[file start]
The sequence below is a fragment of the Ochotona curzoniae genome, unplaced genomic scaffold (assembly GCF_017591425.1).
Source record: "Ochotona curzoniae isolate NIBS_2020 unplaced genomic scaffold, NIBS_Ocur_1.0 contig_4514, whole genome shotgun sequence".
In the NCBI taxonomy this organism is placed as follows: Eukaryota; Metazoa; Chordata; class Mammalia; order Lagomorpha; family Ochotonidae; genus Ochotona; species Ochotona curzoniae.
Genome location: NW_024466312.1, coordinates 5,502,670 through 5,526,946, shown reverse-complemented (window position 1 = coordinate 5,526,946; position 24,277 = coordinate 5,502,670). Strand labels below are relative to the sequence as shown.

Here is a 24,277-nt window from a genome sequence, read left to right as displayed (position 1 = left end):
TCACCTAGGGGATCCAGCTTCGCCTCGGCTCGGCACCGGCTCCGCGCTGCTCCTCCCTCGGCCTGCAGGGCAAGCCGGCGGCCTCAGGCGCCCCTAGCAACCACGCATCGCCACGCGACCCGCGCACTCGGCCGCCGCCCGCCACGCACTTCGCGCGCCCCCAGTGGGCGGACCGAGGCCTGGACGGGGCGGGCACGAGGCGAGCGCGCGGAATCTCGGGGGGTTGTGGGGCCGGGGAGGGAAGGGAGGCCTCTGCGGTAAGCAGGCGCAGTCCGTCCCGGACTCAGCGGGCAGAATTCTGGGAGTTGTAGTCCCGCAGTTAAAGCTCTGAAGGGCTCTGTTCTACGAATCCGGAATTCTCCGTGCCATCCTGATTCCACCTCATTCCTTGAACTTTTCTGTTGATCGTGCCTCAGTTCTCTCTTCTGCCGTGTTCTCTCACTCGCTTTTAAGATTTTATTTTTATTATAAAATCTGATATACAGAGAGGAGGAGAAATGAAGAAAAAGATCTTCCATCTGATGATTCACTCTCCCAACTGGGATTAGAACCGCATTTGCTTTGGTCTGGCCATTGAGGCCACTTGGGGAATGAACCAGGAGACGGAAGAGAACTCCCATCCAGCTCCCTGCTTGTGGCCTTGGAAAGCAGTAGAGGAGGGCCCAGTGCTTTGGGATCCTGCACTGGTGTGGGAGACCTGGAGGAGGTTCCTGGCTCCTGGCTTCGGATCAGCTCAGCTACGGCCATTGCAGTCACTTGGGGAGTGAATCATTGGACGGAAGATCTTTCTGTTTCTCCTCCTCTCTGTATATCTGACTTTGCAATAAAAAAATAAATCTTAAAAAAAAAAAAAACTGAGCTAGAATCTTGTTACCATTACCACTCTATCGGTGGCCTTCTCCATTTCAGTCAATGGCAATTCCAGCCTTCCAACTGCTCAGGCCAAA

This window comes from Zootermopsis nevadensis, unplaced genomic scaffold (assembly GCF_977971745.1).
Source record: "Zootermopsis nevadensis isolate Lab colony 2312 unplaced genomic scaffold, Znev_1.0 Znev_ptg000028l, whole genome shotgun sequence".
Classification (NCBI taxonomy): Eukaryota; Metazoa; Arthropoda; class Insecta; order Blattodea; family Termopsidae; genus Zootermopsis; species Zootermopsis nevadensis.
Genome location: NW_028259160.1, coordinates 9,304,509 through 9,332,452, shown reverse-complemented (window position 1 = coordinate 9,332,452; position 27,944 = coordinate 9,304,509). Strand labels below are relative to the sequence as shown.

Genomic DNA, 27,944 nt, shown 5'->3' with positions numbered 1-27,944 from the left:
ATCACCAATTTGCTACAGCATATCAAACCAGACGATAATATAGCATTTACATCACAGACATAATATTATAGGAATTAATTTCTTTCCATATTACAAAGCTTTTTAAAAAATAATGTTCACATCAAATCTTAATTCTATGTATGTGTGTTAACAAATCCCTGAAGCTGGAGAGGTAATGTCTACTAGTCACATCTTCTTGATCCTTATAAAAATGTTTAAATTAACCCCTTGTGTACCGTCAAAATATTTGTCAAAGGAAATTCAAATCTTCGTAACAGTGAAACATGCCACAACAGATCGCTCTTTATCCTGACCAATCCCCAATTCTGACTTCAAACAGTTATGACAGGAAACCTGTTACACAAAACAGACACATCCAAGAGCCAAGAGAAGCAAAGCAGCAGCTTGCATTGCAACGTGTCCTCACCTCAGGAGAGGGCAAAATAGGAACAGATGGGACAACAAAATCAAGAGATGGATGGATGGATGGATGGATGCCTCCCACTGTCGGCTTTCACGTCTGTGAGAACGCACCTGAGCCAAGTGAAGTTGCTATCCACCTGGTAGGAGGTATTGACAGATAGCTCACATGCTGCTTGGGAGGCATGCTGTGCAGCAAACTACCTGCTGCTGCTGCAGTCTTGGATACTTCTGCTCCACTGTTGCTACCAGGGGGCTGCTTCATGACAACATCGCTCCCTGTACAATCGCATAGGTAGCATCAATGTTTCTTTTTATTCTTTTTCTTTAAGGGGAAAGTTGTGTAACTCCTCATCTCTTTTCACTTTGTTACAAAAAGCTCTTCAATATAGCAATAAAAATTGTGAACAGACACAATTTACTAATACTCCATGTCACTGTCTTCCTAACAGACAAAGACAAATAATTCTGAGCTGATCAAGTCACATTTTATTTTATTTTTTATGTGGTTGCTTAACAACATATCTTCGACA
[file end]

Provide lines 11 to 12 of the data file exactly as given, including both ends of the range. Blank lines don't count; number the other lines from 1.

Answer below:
Genomic DNA, 27,944 nt, shown 5'->3' with positions numbered 1-27,944 from the left:
ATCACCAATTTGCTACAGCATATCAAACCAGACGATAATATAGCATTTACATCACAGACATAATATTATAGGAATTAATTTCTTTCCATATTACAAAGCTTTTTAAAAAATAATGTTCACATCAAATCTTAATTCTATGTATGTGTGTTAACAAATCCCTGAAGCTGGAGAGGTAATGTCTACTAGTCACATCTTCTTGATCCTTATAAAAATGTTTAAATTAACCCCTTGTGTACCGTCAAAATATTTGTCAAAGGAAATTCAAATCTTCGTAACAGTGAAACATGCCACAACAGATCGCTCTTTATCCTGACCAATCCCCAATTCTGACTTCAAACAGTTATGACAGGAAACCTGTTACACAAAACAGACACATCCAAGAGCCAAGAGAAGCAAAGCAGCAGCTTGCATTGCAACGTGTCCTCACCTCAGGAGAGGGCAAAATAGGAACAGATGGGACAACAAAATCAAGAGATGGATGGATGGATGGATGGATGCCTCCCACTGTCGGCTTTCACGTCTGTGAGAACGCACCTGAGCCAAGTGAAGTTGCTATCCACCTGGTAGGAGGTATTGACAGATAGCTCACATGCTGCTTGGGAGGCATGCTGTGCAGCAAACTACCTGCTGCTGCTGCAGTCTTGGATACTTCTGCTCCACTGTTGCTACCAGGGGGCTGCTTCATGACAACATCGCTCCCTGTACAATCGCATAGGTAGCATCAATGTTTCTTTTTATTCTTTTTCTTTAAGGGGAAAGTTGTGTAACTCCTCATCTCTTTTCACTTTGTTACAAAAAGCTCTTCAATATAGCAATAAAAATTGTGAACAGACACAATTTACTAATACTCCATGTCACTGTCTTCCTAACAGACAAAGACAAATAATTCTGAGCTGATCAAGTCACATTTTATTTTATTTTTTATGTGGTTGCTTAACAACATATCTTCGACA